Rig count matters. Saying that it doesn’t is like a realtor saying that location doesn’t matter.
Rigs Don’t Produce Oil
The holiest mystery of shale plays is that so much production is possible with ever-fewer rigs.
But if we look at the number of producing wells, the mystery evaporates. That’s because rigs don’t produce oil and gas. Wells do.
Horizontal wells in a few tight oil plays tell most of the story for U.S. production. Figure 1 shows the rig count and number of producing wells for the Bakken, Eagle Ford, Permian, Niobrara, Mississippi Lime and Granite Wash plays.
Figure 1. Tight oil horizontal rig count and number of producing wells. Source: Baker Hughes and Labyrinth Consulting Services, Inc.
Although rig counts decreased dramatically beginning in late 2014, the number of producing wells continued to increase until very recently. This may be a technical triumph for the drilling industry but it is no cause for oil producers to celebrate.
Average well costs are approximately $6 million so, despite falling rig count, the tab for new producing wells was about $3.9 billion per month in 2015. Add to that the cost of wells waiting on completion and other non-capital costs of doing business.
Many analysts and producers want us to believe that producing tight oil has become almost free thanks to awesome advances in efficiency and technology.
A rough rule of thumb is to multiply the monthly change in tight oil horizontal rig count by $6 million to approximate how much money is spent for new producing wells. There were about 2,400 more producing wells in 2015 than a year earlier in the Eagle Ford ($6 million per well) and 2,600 more in the Permian basin plays ($6.5 million per well). That works out to about $14 billion and $17 billion, respectively. For the Bakken where wells are about $8 million apiece, the cost for 2015 was $13 billion.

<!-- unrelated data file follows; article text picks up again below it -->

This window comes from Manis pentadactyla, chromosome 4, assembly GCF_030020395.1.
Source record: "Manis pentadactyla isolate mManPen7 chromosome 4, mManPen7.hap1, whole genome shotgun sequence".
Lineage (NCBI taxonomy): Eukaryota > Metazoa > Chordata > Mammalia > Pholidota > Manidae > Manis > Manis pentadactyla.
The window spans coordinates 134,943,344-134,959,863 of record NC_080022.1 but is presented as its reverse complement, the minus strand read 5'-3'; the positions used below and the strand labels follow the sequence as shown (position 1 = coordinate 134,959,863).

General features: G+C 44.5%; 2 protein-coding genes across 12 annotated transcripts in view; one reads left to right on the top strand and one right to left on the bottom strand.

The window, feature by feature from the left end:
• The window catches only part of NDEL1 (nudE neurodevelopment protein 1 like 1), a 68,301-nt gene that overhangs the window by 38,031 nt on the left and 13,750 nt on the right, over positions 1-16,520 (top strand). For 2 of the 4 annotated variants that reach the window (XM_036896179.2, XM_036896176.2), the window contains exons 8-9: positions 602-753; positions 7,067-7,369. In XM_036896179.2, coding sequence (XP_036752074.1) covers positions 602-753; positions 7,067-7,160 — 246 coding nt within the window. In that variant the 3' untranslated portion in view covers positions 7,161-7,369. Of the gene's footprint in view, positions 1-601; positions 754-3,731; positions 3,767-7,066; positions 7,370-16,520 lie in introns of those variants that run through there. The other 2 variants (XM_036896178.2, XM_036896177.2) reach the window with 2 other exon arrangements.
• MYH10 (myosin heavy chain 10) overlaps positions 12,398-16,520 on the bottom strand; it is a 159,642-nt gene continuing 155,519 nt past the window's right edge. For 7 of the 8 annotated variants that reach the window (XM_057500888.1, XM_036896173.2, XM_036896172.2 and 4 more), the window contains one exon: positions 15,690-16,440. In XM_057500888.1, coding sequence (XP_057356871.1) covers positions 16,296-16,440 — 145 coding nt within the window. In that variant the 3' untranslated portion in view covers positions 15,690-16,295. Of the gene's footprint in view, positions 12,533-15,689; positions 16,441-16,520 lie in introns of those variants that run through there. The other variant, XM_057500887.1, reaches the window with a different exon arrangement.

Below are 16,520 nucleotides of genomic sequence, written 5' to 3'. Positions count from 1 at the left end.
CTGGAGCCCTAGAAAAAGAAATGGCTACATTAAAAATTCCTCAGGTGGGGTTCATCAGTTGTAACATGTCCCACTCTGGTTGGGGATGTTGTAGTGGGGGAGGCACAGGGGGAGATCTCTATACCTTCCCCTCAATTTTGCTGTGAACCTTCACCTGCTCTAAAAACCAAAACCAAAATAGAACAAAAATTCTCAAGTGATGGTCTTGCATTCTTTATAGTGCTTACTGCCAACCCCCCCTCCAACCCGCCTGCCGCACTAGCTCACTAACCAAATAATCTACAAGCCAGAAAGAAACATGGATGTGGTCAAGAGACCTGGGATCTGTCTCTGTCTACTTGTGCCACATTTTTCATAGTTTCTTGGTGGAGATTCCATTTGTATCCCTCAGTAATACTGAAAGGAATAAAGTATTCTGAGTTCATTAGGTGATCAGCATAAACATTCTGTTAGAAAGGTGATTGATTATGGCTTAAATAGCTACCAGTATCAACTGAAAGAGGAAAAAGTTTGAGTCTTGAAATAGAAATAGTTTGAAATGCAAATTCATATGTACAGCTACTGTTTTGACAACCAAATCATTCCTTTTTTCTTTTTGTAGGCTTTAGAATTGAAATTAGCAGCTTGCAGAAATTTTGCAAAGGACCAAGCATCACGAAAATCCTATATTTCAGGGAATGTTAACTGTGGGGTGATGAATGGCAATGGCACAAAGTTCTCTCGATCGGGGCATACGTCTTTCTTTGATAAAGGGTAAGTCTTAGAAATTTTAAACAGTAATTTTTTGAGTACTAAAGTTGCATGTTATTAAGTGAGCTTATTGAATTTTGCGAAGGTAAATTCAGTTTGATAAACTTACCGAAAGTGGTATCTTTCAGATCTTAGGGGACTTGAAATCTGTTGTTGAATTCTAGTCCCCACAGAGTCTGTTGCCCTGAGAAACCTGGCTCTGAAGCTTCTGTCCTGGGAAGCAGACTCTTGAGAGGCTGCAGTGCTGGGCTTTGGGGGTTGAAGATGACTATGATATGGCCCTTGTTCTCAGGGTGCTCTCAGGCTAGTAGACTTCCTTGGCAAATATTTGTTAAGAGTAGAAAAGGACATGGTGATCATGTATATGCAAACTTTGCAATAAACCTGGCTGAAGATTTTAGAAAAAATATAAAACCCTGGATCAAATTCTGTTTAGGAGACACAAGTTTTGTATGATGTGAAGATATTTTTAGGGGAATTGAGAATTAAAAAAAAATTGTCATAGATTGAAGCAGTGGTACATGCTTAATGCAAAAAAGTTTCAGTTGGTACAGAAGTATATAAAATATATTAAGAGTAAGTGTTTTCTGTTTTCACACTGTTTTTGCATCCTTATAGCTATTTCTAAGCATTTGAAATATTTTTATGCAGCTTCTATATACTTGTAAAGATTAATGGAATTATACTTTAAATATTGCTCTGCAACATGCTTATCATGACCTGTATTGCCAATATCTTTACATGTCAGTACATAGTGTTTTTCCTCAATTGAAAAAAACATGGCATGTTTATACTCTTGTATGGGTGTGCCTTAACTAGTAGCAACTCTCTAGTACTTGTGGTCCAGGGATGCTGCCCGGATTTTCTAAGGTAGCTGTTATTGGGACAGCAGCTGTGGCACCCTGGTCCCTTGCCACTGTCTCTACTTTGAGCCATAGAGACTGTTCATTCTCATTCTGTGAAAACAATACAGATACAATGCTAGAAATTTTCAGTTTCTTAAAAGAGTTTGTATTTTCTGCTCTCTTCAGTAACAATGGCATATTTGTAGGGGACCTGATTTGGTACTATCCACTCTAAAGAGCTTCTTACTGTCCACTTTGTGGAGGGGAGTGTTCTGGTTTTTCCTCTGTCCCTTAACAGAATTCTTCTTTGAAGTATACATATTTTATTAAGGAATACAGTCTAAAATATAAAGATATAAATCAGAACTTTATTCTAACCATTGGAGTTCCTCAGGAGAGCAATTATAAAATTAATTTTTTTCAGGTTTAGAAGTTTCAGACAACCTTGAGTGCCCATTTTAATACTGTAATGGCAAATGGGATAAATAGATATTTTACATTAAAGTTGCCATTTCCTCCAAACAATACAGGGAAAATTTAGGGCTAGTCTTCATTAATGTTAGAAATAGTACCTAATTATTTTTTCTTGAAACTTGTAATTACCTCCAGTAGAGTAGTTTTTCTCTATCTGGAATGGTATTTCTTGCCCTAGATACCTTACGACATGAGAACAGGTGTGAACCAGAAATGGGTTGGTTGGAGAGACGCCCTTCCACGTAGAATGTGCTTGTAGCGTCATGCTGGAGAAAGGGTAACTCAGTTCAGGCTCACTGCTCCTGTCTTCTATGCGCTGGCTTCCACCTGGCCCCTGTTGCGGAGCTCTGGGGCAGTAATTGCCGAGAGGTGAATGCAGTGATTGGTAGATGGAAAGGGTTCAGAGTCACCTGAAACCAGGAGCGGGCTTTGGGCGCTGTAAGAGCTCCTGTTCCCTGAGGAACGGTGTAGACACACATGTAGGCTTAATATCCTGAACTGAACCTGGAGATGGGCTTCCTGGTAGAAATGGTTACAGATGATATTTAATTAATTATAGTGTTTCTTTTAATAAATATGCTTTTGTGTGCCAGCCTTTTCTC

$45 billion for new producing wells in the 3 main tight oil plays in 2015—almost free.
Rig Count Matters
Rig counts are sensitive to price changes and generally excellent indicators of future oil production.The 4-week aggregate of weekly tight oil horizontal rig count changes accurately and quickly reflects changes in WTI price (Figure 2).
Figure 2. Tight oil rig count change and WTI price. Source: Baker Hughes, EIA and Labyrinth Consulting Services, Inc.
Oil prices began to fall in October 2014 and reached an initial bottom in January 2015. Monthly rig count change went negative in December 2014 and reached a maximum negative change in February 2015. When prices began to increase in April 2015, rig count change responded almost immediately.
Similarly, oil production followed changes in horizontal tight oil rig count quite closely and this includes total U.S. crude oil production, not just tight oil production (Figure 3).
Figure 3. Tight oil rig count change and U.S. crude oil production. Source: Baker Hughes, EIA and Labyrinth Consulting Services, Inc.
Production began to decline after April 2015 only 2 months after the maximum negative rig count change occurred in February.
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